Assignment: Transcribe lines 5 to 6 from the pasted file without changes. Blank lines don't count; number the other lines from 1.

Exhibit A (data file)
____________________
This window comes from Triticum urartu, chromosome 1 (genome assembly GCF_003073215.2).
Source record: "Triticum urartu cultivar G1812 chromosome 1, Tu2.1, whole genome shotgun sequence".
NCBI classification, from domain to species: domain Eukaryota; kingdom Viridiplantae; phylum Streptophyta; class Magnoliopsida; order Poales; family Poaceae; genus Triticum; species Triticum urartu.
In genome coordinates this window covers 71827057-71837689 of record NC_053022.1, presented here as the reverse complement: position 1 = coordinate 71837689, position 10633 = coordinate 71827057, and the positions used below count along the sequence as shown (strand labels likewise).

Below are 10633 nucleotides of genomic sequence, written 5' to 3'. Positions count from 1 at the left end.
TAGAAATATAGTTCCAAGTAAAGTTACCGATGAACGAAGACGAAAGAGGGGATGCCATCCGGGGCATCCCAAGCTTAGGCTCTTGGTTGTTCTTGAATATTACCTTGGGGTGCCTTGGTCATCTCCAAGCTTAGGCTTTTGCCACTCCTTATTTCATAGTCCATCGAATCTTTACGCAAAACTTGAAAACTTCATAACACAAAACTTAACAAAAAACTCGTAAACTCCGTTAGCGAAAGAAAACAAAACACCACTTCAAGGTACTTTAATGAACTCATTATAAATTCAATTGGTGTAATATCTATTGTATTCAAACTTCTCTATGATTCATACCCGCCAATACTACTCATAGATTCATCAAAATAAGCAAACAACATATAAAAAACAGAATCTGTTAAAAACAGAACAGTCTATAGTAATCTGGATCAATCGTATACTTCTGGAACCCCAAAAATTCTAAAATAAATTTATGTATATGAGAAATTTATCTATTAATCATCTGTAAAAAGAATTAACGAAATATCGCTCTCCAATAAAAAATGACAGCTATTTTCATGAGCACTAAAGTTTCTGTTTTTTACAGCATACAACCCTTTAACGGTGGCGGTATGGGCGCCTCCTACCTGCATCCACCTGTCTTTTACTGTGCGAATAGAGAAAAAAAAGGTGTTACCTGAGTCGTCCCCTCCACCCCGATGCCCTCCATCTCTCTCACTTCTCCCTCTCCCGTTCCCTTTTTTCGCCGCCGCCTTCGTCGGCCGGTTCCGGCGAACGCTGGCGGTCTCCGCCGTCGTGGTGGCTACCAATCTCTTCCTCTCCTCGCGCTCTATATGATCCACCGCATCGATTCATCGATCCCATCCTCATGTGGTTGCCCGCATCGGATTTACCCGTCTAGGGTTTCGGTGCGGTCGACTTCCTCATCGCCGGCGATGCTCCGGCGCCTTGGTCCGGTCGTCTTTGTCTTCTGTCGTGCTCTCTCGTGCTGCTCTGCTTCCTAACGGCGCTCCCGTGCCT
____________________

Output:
Below are 10633 nucleotides of genomic sequence, written 5' to 3'. Positions count from 1 at the left end.
TAGAAATATAGTTCCAAGTAAAGTTACCGATGAACGAAGACGAAAGAGGGGATGCCATCCGGGGCATCCCAAGCTTAGGCTCTTGGTTGTTCTTGAATATTACCTTGGGGTGCCTTGGTCATCTCCAAGCTTAGGCTTTTGCCACTCCTTATTTCATAGTCCATCGAATCTTTACGCAAAACTTGAAAACTTCATAACACAAAACTTAACAAAAAACTCGTAAACTCCGTTAGCGAAAGAAAACAAAACACCACTTCAAGGTACTTTAATGAACTCATTATAAATTCAATTGGTGTAATATCTATTGTATTCAAACTTCTCTATGATTCATACCCGCCAATACTACTCATAGATTCATCAAAATAAGCAAACAACATATAAAAAACAGAATCTGTTAAAAACAGAACAGTCTATAGTAATCTGGATCAATCGTATACTTCTGGAACCCCAAAAATTCTAAAATAAATTTATGTATATGAGAAATTTATCTATTAATCATCTGTAAAAAGAATTAACGAAATATCGCTCTCCAATAAAAAATGACAGCTATTTTCATGAGCACTAAAGTTTCTGTTTTTTACAGCATACAACCCTTTAACGGTGGCGGTATGGGCGCCTCCTACCTGCATCCACCTGTCTTTTACTGTGCGAATAGAGAAAAAAAAGGTGTTACCTGAGTCGTCCCCTCCACCCCGATGCCCTCCATCTCTCTCACTTCTCCCTCTCCCGTTCCCTTTTTTCGCCGCCGCCTTCGTCGGCCGGTTCCGGCGAACGCTGGCGGTCTCCGCCGTCGTGGTGGCTACCAATCTCTTCCTCTCCTCGCGCTCTATATGATCCACCGCATCGATTCATCGATCCCATCCTCATGTGGTTGCCCGCATCGGATTTACCCGTCTAGGGTTTCGGTGCGGTCGACTTCCTCATCGCCGGCGATGCTCCGGCGCCTTGGTCCGGTCGTCTTTGTCTTCTGTCGTGCTCTCTCGTGCTGCTCTGCTTCCTAACGGCGCTCCCGTGCCT